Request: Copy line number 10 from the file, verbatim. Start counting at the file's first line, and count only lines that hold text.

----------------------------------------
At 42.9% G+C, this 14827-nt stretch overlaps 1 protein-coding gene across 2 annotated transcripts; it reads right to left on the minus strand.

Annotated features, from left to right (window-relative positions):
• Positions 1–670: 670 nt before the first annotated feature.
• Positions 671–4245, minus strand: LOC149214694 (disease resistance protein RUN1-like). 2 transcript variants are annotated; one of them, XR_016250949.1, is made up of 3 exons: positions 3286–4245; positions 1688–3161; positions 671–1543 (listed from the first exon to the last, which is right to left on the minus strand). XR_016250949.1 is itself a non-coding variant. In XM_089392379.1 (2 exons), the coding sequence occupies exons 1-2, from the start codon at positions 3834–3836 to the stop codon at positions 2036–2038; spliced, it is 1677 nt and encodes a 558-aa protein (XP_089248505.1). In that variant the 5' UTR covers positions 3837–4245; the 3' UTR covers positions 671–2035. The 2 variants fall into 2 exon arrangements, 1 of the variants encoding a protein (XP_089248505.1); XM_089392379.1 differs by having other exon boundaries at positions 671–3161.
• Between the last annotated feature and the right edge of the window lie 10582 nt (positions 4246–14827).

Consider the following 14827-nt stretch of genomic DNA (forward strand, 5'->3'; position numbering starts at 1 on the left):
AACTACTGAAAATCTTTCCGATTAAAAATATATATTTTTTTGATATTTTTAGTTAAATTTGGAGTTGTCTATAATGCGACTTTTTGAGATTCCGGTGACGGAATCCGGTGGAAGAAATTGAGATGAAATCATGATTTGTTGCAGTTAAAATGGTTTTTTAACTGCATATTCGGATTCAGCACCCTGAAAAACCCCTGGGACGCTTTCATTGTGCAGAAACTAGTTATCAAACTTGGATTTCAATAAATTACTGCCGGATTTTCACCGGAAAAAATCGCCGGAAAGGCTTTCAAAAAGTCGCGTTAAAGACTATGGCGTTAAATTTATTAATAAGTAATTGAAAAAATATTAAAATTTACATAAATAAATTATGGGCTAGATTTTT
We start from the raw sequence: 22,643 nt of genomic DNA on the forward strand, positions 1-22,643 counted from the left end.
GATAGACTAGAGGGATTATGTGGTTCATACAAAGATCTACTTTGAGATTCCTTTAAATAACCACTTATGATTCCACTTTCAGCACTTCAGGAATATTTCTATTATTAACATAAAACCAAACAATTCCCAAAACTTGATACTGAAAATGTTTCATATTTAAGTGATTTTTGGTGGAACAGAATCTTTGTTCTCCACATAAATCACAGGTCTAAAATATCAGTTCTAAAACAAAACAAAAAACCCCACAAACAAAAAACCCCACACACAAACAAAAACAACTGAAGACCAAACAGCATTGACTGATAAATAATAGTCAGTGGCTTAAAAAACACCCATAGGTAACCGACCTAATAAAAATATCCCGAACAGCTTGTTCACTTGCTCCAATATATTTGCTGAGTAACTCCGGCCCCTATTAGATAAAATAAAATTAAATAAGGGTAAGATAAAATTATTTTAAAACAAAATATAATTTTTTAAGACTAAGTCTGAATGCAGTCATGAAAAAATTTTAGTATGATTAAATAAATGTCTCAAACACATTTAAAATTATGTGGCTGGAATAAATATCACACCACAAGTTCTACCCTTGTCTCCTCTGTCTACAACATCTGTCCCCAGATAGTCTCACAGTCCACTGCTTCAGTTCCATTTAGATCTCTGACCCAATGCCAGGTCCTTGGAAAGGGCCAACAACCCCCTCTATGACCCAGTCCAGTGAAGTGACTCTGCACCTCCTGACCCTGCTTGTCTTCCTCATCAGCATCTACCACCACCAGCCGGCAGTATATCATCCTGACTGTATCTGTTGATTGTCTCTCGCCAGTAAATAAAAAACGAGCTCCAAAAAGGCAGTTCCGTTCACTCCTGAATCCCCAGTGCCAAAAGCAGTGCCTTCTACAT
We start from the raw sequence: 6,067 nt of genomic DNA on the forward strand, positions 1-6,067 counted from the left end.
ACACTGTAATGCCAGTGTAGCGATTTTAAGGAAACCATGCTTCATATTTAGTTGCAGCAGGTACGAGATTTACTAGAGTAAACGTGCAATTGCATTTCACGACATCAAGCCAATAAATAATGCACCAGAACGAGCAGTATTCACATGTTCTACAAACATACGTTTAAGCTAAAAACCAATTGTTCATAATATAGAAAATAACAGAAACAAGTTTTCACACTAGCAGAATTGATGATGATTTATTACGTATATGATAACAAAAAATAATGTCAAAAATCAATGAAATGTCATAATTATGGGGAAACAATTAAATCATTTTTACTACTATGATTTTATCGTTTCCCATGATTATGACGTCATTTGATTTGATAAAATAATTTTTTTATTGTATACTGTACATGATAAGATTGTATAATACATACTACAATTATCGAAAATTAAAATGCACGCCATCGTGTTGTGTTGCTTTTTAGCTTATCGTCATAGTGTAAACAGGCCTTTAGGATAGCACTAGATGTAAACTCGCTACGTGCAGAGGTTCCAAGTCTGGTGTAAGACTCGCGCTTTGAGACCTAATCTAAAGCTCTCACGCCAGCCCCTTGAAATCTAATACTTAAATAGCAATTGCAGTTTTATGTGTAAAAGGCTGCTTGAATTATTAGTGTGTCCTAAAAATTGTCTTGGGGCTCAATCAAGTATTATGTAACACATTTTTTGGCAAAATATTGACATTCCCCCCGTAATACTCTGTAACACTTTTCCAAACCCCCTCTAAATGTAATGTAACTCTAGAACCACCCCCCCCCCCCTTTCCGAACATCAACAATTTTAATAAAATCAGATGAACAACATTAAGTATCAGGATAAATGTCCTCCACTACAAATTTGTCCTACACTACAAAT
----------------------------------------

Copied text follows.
We start from the raw sequence: 6,067 nt of genomic DNA on the forward strand, positions 1-6,067 counted from the left end.